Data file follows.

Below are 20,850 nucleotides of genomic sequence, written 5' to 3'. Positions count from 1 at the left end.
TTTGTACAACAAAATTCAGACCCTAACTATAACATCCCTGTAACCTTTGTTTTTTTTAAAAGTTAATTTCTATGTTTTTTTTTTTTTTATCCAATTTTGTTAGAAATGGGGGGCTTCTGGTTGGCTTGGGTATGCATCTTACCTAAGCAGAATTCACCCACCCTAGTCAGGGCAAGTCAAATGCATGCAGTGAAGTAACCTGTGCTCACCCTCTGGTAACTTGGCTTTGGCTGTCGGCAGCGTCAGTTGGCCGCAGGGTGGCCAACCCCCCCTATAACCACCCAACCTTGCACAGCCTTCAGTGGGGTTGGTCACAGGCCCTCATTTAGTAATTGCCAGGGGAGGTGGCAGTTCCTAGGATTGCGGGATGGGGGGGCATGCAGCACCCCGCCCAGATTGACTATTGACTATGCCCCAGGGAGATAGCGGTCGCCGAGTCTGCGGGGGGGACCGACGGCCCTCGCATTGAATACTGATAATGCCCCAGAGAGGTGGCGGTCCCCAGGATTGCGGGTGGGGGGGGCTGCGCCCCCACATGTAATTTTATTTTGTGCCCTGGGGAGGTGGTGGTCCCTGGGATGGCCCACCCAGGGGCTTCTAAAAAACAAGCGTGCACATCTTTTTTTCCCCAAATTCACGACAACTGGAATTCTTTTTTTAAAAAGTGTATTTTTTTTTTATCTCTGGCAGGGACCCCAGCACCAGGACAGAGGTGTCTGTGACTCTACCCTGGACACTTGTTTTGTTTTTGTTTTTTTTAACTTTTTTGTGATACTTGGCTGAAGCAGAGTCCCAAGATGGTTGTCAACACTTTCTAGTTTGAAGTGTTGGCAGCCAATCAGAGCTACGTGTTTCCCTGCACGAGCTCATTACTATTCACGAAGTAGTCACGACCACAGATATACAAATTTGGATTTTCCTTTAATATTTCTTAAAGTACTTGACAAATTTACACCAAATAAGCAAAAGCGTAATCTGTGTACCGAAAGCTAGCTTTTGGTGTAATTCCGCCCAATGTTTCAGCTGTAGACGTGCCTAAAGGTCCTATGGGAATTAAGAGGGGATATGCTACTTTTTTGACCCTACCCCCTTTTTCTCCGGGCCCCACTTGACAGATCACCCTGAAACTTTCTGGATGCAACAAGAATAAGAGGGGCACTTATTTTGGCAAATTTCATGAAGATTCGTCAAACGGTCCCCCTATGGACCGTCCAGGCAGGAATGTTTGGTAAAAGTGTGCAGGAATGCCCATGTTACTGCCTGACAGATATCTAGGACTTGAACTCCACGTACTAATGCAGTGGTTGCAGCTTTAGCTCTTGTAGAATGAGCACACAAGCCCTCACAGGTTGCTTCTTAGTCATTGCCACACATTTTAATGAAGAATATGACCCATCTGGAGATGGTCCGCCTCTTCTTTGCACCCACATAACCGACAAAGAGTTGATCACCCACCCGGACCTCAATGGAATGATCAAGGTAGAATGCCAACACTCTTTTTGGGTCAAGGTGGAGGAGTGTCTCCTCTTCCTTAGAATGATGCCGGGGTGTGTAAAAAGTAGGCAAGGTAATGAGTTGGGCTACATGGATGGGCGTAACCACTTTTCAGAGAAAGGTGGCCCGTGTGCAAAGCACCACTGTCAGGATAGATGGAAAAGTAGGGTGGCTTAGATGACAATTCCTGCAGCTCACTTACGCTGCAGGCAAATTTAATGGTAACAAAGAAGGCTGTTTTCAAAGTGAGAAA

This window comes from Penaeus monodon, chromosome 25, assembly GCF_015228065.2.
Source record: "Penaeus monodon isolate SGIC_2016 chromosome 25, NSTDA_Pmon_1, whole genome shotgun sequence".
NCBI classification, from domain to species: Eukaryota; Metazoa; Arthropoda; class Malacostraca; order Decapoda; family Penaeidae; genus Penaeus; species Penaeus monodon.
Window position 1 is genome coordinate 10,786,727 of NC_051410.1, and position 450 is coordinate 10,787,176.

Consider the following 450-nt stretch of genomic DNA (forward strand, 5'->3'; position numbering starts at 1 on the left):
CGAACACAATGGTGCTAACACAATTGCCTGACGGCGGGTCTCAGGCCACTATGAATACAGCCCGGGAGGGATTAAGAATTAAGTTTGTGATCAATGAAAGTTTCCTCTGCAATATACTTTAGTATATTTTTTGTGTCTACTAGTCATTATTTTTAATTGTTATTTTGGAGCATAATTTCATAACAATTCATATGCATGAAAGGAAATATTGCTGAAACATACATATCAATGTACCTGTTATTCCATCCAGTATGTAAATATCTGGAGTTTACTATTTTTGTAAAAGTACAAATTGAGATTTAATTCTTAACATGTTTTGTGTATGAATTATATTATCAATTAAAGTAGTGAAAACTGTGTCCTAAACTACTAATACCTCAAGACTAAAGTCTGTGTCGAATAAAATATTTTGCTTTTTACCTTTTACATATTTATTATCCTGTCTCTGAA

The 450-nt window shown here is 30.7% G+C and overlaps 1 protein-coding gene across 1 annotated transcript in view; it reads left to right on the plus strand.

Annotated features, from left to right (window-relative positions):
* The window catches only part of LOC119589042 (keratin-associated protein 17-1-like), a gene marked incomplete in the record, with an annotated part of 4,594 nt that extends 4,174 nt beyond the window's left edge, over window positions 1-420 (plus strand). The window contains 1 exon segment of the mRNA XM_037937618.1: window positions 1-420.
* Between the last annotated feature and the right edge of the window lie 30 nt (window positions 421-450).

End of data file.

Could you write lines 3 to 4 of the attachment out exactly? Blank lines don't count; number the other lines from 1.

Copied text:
This window comes from Penaeus monodon, chromosome 25, assembly GCF_015228065.2.
Source record: "Penaeus monodon isolate SGIC_2016 chromosome 25, NSTDA_Pmon_1, whole genome shotgun sequence".